Weightlifting- Wait, What?

by | Feb 15, 2020 | Personal Training


After 5 and a half years into this sport, I now introduce myself as a Weightlifter. It’s taken a while to do that; no one takes a weekend coaching course and then introduces themselves as a “coach” (wait, what?). More often than not, the conversation takes a strange turn: “do you have to keep a strict diet? Bodybuilding requires so much determination!”

It is then that I realise that no one has a clue about what “Weightlifting” means, and it’s usually lumped into the category of “Big People With Too Much Muscle”, where Powerlifters, Strongmen and yes, Bodybuilders, also reside. But I don’t blame them. I can’t tell the difference between the different types of Bankers and Lawyers too, but apparently there are also many types of “Overworked People You Trust Your Life Savings To”.

But this isn’t a ramble on the difference between strength sports; a website called “google.com” exists.

I’m going to be talking about Weightlifting: the myths associated with it, how I think it makes sense for people who work in a 9-5 job, and how to start trying it for yourself.

Firstly, The Sport of Weightlifting involves two lifts: the Snatch and the Clean and Jerk. If you pick up a dumbbell on weekends to “tone your arms” and then call yourself a weightlifter, that’s like me dropping a cheque into a quick deposit slot and calling myself a banker, but I digress. Weightlifting makes the use of the whole body to explosively move a weight on a barbell from the ground to an overhead position (The Snatch), and the moving of weight on a barbell from the ground to first rest on the front of the shoulders (The Clean), followed by a lift from the shoulders to an overhead position (The Jerk).


All of these positions require strength through different joints at the same time, excellent mobility through these joints, as well as a perfect sense of balance, so that the weight is stacked evenly through the body.

If you work in a nonathletic job or are a human in general, strength, mobility and balance are three things that enable you to use your body in many ways, just as you were created to do. From putting your luggage in an overhead compartment to refilling the 20-kilogram water tank in your office dispenser to bending over to play tag with your child and then living to see a new day, the basic tenets of Weightlifting carry over to aspects of life you don’t normally think about— before it’s too late.

Next, having said that, there seems to be an awful lot of hate coming our way:

“Weightlifting stunts your growth!”
“I (a woman) don’t want to get bulky!”
“I heard that squatting’s bad for you!”

Now, weightlifting does not stunt your growth, and you should shift the blame to genetics (your parents might also need help to reach the top drawer). Weightlifting, in fact, is beneficial for bone and muscular development in teens and can help with countering Osteoporosis through the preservation of bone and muscle mass.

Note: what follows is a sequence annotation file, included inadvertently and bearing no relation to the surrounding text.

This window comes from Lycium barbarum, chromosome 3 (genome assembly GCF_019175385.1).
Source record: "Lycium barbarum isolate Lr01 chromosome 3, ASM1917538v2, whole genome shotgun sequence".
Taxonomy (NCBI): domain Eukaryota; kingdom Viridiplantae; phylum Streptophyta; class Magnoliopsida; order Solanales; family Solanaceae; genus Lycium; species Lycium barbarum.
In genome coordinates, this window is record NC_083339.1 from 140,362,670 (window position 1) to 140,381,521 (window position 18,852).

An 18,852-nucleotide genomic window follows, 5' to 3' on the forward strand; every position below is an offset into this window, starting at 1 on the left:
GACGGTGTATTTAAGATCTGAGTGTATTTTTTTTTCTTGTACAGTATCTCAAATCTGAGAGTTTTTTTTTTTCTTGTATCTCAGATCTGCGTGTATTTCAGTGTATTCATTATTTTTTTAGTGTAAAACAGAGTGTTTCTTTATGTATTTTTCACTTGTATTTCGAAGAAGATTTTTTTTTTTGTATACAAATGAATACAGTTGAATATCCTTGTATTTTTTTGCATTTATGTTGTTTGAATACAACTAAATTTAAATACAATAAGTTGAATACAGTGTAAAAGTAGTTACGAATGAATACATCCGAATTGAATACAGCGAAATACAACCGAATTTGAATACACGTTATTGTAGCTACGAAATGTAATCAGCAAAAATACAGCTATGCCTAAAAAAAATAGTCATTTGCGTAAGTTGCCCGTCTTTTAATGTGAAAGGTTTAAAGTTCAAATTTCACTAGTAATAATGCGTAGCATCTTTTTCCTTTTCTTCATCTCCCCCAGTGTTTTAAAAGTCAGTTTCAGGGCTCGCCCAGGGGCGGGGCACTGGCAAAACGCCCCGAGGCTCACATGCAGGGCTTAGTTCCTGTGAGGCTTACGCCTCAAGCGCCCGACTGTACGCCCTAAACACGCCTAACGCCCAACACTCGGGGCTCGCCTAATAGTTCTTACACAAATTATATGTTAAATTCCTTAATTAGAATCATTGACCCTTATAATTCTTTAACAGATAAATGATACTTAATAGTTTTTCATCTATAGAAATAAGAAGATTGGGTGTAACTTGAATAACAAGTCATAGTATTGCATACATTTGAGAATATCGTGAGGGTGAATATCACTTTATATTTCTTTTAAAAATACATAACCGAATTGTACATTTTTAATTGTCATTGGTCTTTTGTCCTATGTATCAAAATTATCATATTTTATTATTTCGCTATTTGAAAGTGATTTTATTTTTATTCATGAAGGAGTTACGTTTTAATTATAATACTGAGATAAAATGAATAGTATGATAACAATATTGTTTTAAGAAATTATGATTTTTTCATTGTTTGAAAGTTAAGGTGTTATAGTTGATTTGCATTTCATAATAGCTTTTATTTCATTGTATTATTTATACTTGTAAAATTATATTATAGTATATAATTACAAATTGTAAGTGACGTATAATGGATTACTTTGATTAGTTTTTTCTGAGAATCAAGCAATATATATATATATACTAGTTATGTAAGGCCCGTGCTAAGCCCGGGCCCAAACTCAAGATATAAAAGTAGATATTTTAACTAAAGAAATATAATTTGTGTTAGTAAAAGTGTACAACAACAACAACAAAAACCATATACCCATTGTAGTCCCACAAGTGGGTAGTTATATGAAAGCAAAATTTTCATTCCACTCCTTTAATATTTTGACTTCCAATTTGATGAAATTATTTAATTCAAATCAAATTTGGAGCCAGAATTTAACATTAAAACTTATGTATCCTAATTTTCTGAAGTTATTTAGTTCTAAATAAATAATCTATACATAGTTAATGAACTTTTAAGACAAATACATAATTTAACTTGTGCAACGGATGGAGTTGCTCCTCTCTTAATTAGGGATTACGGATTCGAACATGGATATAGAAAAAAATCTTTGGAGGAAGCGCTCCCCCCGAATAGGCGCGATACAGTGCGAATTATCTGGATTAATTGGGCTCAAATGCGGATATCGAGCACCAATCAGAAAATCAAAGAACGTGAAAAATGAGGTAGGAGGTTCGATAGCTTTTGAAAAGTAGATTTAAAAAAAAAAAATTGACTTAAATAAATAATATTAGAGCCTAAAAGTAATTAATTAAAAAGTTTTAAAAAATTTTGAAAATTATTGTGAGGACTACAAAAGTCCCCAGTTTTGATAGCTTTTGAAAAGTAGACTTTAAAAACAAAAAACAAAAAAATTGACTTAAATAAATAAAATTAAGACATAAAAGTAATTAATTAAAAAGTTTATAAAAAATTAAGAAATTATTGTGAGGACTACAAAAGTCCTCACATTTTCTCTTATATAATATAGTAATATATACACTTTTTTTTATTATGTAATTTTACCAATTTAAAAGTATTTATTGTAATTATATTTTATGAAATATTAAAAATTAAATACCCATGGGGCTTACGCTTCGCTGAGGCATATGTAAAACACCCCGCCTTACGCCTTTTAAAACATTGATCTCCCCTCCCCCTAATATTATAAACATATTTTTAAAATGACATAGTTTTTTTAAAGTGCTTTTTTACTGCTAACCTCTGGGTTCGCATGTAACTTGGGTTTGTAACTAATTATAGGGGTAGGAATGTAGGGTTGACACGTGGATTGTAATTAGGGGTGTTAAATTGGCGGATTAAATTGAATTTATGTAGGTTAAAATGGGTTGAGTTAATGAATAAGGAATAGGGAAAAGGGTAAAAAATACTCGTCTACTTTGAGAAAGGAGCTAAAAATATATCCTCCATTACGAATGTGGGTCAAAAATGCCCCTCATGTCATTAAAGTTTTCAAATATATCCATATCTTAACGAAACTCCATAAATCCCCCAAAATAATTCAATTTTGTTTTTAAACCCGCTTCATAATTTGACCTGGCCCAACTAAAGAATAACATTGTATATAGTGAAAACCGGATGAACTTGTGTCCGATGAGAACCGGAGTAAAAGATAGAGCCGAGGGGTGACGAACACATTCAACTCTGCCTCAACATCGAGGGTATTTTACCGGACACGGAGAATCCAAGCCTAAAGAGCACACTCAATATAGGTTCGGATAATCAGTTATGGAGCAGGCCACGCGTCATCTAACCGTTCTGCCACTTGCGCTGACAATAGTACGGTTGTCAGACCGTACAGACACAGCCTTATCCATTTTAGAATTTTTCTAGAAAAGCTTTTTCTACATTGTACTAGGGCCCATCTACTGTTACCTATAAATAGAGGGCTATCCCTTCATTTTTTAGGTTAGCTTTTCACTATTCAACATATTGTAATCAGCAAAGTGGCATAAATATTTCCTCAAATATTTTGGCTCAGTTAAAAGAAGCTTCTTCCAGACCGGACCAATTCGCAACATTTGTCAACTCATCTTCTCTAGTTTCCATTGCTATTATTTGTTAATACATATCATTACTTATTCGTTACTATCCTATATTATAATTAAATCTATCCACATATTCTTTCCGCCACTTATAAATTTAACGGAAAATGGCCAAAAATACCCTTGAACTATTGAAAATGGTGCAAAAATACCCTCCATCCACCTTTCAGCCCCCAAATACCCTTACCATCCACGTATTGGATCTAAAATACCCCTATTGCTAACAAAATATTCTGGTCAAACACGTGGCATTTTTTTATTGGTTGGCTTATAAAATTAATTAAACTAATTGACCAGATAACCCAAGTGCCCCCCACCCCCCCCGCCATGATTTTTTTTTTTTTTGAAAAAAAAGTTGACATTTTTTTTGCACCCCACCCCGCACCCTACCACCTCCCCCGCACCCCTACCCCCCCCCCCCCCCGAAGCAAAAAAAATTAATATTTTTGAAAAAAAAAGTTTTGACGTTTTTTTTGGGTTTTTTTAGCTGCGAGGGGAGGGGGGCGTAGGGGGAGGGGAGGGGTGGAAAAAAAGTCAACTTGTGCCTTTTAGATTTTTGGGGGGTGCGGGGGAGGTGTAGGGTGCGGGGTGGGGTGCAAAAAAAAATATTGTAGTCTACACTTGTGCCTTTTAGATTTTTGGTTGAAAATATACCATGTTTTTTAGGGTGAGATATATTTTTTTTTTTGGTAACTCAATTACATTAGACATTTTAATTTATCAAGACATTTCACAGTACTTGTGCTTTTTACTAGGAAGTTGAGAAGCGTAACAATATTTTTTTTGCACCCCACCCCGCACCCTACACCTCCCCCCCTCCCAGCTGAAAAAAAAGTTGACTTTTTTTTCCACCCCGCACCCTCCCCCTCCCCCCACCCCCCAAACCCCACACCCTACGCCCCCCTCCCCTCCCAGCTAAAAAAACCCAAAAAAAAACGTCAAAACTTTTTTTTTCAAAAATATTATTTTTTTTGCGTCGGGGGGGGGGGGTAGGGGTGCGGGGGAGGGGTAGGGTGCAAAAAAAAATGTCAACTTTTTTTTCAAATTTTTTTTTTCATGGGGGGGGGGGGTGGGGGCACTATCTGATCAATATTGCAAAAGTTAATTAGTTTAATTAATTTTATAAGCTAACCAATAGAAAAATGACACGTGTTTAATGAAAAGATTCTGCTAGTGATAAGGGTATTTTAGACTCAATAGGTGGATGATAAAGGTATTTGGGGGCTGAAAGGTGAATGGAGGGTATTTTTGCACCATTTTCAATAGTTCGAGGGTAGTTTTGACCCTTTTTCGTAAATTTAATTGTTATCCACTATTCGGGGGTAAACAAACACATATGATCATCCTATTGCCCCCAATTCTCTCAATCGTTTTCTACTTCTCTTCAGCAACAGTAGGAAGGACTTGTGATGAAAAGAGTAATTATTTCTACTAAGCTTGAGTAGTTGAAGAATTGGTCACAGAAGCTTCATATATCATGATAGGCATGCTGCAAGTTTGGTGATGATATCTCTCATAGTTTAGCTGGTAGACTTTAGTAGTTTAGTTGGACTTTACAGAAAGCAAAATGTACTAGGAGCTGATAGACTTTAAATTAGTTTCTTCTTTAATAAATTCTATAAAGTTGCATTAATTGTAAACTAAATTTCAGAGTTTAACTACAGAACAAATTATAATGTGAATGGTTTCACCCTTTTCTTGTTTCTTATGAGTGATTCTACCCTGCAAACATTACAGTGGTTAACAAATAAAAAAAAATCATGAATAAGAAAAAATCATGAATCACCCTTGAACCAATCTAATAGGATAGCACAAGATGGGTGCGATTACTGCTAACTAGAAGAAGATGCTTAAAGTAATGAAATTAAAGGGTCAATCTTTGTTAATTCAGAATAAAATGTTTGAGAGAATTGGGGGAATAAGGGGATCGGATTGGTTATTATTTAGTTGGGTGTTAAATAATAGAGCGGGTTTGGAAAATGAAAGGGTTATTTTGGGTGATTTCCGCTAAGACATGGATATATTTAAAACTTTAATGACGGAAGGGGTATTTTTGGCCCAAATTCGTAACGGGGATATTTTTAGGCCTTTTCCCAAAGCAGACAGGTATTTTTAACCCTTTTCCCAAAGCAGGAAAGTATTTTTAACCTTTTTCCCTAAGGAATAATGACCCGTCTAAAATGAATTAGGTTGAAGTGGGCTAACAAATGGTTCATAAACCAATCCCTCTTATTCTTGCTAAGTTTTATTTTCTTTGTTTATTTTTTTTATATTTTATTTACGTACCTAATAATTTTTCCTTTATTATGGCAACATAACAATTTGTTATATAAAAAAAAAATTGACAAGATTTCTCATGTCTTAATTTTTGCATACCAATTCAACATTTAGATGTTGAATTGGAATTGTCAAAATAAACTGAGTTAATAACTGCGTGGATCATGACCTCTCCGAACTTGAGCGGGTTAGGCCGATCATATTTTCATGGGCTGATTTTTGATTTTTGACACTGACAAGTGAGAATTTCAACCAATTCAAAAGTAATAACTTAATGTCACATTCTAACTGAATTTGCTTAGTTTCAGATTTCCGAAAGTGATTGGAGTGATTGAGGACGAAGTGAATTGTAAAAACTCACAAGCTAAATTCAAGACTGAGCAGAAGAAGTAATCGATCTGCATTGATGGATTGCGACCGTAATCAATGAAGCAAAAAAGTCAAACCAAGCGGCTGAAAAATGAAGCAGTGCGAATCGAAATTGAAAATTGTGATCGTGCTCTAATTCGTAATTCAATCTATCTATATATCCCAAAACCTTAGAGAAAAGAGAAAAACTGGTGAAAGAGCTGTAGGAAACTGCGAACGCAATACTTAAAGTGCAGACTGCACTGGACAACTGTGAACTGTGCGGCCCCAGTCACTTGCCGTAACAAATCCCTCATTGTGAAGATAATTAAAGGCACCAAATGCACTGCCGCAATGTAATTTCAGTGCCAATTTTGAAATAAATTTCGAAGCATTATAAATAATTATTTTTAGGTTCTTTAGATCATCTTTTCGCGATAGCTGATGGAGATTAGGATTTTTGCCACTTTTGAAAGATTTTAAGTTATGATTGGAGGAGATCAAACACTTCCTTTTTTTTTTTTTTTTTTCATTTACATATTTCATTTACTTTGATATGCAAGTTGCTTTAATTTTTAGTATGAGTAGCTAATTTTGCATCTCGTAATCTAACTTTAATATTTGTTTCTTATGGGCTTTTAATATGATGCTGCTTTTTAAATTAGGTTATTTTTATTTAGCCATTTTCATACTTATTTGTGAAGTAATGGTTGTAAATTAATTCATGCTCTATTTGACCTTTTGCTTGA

The second question makes me sad because health and fitness marketing has capitalized on words that promote insecurities instead of principles that promote health. Words like “shred”, “toning” and “spot correction” should be used to describe office supplies, not bodies! This article sheds some light on how lifting heavy benefits women and dispels myths about what lifting might or might not do.

Squatting with bad form is bad for your knees, like how investing in the Hong Kong airport right now is bad for your bank account balance. I have seen too many squats that prioritise speed over even and balanced loading that ends up in mashed up SI joints. I will make my case again that too much, too fast and too soon is really not something you should be buying into. This article about the mechanics behind squatting is a long but enlightening read, but the point is this: squatting deep with good form recruits more lower body muscle assuming you maintain your symmetry and position (basically, having good form).

So how do you get started? Weightlifting is a complex thing, almost like learning a new language, and the internet, while somewhat useful, isn’t always right. Duolingo might get you started on the basics of French, but nothing beats having an actual person from the country teach you the ins and outs. The average 21st-century layperson will probably lack the requisite hip and shoulder mobility to get into an overhead squat in the first place, but perhaps that proves my point even more about Weightlifting being something highly functional and beneficial for the average person.

Find a coach you’ll respect who has a proven track record of good movement. You can be a “recreational weightlifter”, but if that term sounds a bit blah to you, think of it more like a “physically aware human”; the added strength, mobility, spatial awareness, patience and coordination will make you a better, stronger and more self-aware person— we definitely need more of those in this world.

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